I got a lot of prep the first day on what grief would be like. Major points being: to let yourself feel it, be careful not to do anything drastic, and that you’re not alone. Hearing from other people who have gone through and understand grief was a huge help. I’m the type who knows what a huge help it is when you know something you’re going through and feeling is normal.
The easy one was to let myself feel it. I’m not very good at suppressing emotions… well that’s mostly because I’ve long ago created a habit of not suppressing them. I need to write about them, sit with them, go through them carefully like sifting through papers. Over the last few years, I’ve been learning how to process them and break them down. So it’s no wonder that after my mom died, I have been going through this process. I never want to bottle up my emotions for them to one day come out in an unhealthy manner.
The part about being careful not to do anything drastic… This is something that is different for everyone (hell, all grief is experienced differently). Some people can truly ruin their lives in a moment of grief. Or lose their life. Now, that’s worst case scenario, but it is very real. I’ve heard about it before and knew to be extra cautious, to be extra mindful of any signs that are abnormal to my usual behavior. I’m nervous to talk about this next part, but in the spirit of being honest, transparent, and hopefully help another person by talking about it… I’ll stop stalling and just get to it.
The thing that was most alarming to me was that I had these very strong urges to cut myself. Everywhere. I have never been one for self harm, I have never tried it and have never wanted to before. This was definitely abnormal and it was scary to me. I didn’t do it, but the thoughts generally went as such: You’ll feel better if you do this. That’s a lie. I know I will not feel better after. I know it’s a quick fix for some, but it’s not healthy and I am actually one who avoids most things that could possibly end in physical injury or physical pain.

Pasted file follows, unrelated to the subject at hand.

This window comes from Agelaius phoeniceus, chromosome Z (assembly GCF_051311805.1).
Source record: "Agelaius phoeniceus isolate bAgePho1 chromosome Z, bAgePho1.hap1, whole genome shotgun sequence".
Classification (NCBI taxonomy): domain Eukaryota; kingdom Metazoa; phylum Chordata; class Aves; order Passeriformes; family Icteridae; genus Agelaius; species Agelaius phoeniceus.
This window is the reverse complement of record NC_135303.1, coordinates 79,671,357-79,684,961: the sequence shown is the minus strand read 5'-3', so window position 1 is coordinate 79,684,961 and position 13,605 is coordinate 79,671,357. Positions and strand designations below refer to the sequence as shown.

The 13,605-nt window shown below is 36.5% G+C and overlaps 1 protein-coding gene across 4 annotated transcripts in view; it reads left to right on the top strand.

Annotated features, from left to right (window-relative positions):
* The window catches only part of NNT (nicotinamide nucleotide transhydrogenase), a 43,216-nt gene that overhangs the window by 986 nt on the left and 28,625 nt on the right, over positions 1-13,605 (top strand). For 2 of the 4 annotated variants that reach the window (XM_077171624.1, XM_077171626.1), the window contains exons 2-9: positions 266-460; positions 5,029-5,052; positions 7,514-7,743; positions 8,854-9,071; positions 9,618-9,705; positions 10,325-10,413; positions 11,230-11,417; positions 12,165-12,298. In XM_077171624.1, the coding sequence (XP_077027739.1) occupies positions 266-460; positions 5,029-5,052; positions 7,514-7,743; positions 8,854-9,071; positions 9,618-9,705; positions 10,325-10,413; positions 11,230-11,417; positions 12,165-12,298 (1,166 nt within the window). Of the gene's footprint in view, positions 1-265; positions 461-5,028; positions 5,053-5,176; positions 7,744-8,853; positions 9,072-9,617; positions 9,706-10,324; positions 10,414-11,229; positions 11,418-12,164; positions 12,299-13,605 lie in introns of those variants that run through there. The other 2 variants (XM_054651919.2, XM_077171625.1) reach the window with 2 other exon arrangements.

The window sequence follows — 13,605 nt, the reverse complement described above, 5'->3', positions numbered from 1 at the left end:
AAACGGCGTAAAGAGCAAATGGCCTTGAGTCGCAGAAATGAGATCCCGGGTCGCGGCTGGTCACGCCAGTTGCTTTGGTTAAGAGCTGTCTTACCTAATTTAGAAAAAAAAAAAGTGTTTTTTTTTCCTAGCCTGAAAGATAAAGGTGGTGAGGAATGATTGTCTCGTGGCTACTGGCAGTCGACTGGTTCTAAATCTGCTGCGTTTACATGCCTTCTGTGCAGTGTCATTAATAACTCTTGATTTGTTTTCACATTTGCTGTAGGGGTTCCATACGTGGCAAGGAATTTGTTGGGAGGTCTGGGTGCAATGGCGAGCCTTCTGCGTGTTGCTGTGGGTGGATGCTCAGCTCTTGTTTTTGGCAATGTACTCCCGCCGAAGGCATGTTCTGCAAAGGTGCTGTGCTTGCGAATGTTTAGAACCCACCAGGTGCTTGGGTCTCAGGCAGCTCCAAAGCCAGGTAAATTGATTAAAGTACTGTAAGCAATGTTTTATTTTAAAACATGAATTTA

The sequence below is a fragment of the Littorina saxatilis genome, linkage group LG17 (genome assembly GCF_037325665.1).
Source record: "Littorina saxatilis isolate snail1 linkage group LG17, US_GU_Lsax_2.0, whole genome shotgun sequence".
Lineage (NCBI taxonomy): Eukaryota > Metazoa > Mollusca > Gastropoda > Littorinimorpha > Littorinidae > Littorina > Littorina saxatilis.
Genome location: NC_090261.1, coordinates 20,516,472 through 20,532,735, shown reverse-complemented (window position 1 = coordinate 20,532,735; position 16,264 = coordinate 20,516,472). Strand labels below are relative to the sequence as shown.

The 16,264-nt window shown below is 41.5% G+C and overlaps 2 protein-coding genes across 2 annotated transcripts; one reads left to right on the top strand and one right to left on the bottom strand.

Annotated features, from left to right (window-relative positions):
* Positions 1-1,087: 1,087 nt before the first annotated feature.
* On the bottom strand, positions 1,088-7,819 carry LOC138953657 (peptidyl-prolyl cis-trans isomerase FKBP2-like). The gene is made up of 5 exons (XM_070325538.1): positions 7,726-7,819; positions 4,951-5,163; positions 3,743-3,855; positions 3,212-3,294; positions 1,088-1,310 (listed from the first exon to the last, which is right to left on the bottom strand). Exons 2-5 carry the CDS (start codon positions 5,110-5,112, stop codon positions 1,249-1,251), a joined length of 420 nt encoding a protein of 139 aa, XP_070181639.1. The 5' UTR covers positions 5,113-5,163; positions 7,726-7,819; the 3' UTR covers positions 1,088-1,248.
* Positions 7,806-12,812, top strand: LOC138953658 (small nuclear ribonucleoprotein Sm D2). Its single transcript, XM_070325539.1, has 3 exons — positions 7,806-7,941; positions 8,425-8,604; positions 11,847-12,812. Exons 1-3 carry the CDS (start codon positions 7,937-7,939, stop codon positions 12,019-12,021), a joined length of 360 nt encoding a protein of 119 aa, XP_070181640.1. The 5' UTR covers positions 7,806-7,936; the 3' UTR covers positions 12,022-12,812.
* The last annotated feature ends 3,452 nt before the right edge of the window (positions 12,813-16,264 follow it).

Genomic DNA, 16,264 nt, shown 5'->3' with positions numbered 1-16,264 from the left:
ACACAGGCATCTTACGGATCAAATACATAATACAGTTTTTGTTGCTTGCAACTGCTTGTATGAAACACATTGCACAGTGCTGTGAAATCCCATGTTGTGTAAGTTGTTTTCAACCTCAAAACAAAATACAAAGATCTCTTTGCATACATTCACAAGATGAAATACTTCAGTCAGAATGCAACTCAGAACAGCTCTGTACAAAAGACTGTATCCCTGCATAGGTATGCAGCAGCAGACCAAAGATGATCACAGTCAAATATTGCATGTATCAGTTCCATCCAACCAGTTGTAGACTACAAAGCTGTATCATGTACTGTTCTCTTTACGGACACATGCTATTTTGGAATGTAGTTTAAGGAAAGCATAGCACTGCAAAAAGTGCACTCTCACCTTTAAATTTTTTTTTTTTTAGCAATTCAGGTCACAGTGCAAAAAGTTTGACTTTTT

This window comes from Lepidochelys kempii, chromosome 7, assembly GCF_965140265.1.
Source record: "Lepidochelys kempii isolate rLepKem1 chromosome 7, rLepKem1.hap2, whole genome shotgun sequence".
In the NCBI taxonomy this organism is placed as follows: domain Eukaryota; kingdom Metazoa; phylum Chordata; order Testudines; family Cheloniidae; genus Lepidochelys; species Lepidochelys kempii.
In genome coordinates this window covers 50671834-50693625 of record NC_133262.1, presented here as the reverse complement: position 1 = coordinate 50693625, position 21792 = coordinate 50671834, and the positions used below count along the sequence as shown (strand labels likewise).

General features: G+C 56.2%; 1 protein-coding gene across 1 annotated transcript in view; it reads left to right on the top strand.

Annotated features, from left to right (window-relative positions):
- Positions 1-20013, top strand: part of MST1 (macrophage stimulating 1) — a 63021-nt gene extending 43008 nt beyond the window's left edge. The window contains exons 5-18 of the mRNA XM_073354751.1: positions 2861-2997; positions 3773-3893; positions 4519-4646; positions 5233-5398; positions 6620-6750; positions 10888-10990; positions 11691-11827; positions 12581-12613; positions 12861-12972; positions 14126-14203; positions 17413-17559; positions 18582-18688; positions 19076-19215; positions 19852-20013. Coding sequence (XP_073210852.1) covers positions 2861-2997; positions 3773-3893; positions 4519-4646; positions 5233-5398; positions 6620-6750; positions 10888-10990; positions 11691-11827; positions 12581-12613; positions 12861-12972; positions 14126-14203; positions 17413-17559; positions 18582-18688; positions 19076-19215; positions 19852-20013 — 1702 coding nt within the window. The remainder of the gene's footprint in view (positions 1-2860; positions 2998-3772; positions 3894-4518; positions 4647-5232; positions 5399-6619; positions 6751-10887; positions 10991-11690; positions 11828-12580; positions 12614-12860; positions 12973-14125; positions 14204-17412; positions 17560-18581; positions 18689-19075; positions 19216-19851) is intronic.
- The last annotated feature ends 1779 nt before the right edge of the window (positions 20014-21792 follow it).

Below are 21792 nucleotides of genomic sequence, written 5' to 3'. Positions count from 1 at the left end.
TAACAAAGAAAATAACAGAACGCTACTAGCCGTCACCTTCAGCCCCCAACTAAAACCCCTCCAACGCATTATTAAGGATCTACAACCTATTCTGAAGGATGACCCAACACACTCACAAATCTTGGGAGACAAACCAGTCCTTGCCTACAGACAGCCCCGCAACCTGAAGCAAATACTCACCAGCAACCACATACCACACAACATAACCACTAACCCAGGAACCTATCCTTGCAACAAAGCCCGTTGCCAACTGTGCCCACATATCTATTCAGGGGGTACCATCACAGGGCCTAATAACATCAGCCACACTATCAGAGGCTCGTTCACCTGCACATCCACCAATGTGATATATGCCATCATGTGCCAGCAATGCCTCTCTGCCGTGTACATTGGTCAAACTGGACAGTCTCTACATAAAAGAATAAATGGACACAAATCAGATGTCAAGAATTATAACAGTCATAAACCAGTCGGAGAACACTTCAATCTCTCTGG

The mind will do strange things. This was no different and I’m glad I had the foresight to expect abnormal thoughts and the foresight to abstain from acting on them. It was for about a week that I felt those urges. I was honestly horrified. I never would have expected those thoughts to pop into my mind. But why? I’m still processing that part. I don’t know why, from the death of my mom, my mind would think that the only way to feel better about it would be to defile, harm, mutilate every part of my body.
I have a guess that it’s because this grief is biological, that I am experiencing it because she is half of my genetic makeup, half of me. She is inside me and to not feel the grief would mean to cut my body up. I don’t know… that’s the best answer I could come up with. Bringing ourselves back to the topic of drastic measures, this would be one for me. This is one I feel very strongly against doing and always have.
If I could say any word of advice about the grieving process, I would definitely pass on to look out for abnormal thoughts and to not act on them. Be careful not to do anything drastic. Those scars would be on me for quite possibly the rest of my life if I’d have acted on those urges. I’d have a permanent reminder and would most likely spiral more thereafter just because of that, of seeing them each and every day. Grief is temporary. It will pass. As a metaphor for the many alternative negative things someone could do, those scars would be forever, a permanent mark on your life. Please hold on. Just hold on and don’t act on those thoughts. You won’t regret it.
The reminder that you’re not alone in grief (or any feeling ever) is so completely true. Not everyone that you know may have gone through losing a parent, but there are so so so many out there that have. They’re the ones to reach out to, most importantly. They’re the ones who can tell you what you might feel and can tell you an honest story of what their experience was like. Their stories will help. It is definitely a hard process, but you will learn a lot and become stronger after. You will then be the one to help those friends of yours who lose a parent.